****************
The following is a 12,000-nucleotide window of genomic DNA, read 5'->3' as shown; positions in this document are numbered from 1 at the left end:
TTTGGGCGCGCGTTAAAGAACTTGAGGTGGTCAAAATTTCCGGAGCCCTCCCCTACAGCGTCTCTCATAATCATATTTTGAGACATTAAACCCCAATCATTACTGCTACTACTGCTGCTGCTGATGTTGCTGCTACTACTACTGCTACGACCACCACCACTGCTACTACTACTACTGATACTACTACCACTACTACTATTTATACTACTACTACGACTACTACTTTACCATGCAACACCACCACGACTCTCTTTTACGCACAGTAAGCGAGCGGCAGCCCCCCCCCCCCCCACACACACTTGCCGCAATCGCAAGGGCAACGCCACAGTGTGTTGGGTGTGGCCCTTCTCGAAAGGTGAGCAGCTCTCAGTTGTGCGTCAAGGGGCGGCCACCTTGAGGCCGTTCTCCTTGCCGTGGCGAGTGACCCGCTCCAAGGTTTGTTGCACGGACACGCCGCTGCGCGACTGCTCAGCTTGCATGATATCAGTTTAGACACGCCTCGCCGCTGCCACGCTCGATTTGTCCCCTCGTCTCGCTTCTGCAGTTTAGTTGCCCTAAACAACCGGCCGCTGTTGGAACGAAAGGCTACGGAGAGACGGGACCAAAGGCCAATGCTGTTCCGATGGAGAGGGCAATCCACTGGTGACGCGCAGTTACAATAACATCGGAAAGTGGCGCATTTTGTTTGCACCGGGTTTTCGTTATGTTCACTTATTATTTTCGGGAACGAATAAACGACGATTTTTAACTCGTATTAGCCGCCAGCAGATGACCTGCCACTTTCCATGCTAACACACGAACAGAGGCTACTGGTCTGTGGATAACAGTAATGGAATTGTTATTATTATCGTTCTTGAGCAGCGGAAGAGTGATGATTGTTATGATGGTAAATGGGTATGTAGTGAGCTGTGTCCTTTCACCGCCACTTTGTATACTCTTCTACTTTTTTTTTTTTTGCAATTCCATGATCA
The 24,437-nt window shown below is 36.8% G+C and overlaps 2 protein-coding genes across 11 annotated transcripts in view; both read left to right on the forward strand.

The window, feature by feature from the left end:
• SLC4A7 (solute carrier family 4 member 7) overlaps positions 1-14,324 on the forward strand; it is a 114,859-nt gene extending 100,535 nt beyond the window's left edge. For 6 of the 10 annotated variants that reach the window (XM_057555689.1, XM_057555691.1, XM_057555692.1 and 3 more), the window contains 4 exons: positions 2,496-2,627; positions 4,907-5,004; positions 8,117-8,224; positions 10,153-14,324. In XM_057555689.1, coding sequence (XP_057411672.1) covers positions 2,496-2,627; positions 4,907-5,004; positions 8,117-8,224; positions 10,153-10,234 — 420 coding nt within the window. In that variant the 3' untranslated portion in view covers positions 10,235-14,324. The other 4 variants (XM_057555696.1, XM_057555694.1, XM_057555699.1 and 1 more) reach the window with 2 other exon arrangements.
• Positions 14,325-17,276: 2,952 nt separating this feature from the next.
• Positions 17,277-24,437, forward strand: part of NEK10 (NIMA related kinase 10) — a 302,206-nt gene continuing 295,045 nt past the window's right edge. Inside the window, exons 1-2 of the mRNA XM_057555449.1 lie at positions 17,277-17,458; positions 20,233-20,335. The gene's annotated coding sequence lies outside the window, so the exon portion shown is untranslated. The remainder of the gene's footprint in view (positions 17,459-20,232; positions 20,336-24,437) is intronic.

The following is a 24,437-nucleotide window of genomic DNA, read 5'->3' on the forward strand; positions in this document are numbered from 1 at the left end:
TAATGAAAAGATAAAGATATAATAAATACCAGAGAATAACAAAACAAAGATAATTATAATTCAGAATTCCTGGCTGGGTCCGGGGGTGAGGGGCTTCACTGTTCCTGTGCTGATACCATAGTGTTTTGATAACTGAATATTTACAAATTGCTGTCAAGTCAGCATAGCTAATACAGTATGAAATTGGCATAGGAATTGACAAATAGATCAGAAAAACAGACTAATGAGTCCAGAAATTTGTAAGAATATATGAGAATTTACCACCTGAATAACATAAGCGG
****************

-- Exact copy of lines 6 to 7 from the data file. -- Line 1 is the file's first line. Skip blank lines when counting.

• Positions 14,325-17,276: 2,952 nt separating this feature from the next.
• Positions 17,277-24,437, forward strand: part of NEK10 (NIMA related kinase 10) — a 302,206-nt gene continuing 295,045 nt past the window's right edge. Inside the window, exons 1-2 of the mRNA XM_057555449.1 lie at positions 17,277-17,458; positions 20,233-20,335. The gene's annotated coding sequence lies outside the window, so the exon portion shown is untranslated. The remainder of the gene's footprint in view (positions 17,459-20,232; positions 20,336-24,437) is intronic.